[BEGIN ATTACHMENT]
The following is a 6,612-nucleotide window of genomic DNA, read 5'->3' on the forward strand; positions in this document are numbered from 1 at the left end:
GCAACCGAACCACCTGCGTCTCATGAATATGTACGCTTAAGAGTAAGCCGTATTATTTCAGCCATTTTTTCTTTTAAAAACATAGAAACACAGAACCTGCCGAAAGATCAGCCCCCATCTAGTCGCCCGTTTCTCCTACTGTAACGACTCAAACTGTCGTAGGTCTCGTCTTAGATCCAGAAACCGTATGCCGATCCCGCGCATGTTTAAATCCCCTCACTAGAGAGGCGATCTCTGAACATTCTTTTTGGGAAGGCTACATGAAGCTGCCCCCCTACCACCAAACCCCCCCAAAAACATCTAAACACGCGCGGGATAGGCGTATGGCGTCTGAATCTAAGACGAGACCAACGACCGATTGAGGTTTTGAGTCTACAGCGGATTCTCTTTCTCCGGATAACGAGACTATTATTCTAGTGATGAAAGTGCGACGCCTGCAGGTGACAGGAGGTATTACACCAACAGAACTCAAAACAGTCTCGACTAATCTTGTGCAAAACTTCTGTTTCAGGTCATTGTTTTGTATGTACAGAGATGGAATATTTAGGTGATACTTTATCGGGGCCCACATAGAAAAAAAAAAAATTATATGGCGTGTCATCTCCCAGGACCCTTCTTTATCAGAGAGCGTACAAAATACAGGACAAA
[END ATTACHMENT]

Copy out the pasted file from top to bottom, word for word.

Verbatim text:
The following is a 6,612-nucleotide window of genomic DNA, read 5'->3' on the forward strand; positions in this document are numbered from 1 at the left end:
GCAACCGAACCACCTGCGTCTCATGAATATGTACGCTTAAGAGTAAGCCGTATTATTTCAGCCATTTTTTCTTTTAAAAACATAGAAACACAGAACCTGCCGAAAGATCAGCCCCCATCTAGTCGCCCGTTTCTCCTACTGTAACGACTCAAACTGTCGTAGGTCTCGTCTTAGATCCAGAAACCGTATGCCGATCCCGCGCATGTTTAAATCCCCTCACTAGAGAGGCGATCTCTGAACATTCTTTTTGGGAAGGCTACATGAAGCTGCCCCCCTACCACCAAACCCCCCCAAAAACATCTAAACACGCGCGGGATAGGCGTATGGCGTCTGAATCTAAGACGAGACCAACGACCGATTGAGGTTTTGAGTCTACAGCGGATTCTCTTTCTCCGGATAACGAGACTATTATTCTAGTGATGAAAGTGCGACGCCTGCAGGTGACAGGAGGTATTACACCAACAGAACTCAAAACAGTCTCGACTAATCTTGTGCAAAACTTCTGTTTCAGGTCATTGTTTTGTATGTACAGAGATGGAATATTTAGGTGATACTTTATCGGGGCCCACATAGAAAAAAAAAAAATTATATGGCGTGTCATCTCCCAGGACCCTTCTTTATCAGAGAGCGTACAAAATACAGGACAAA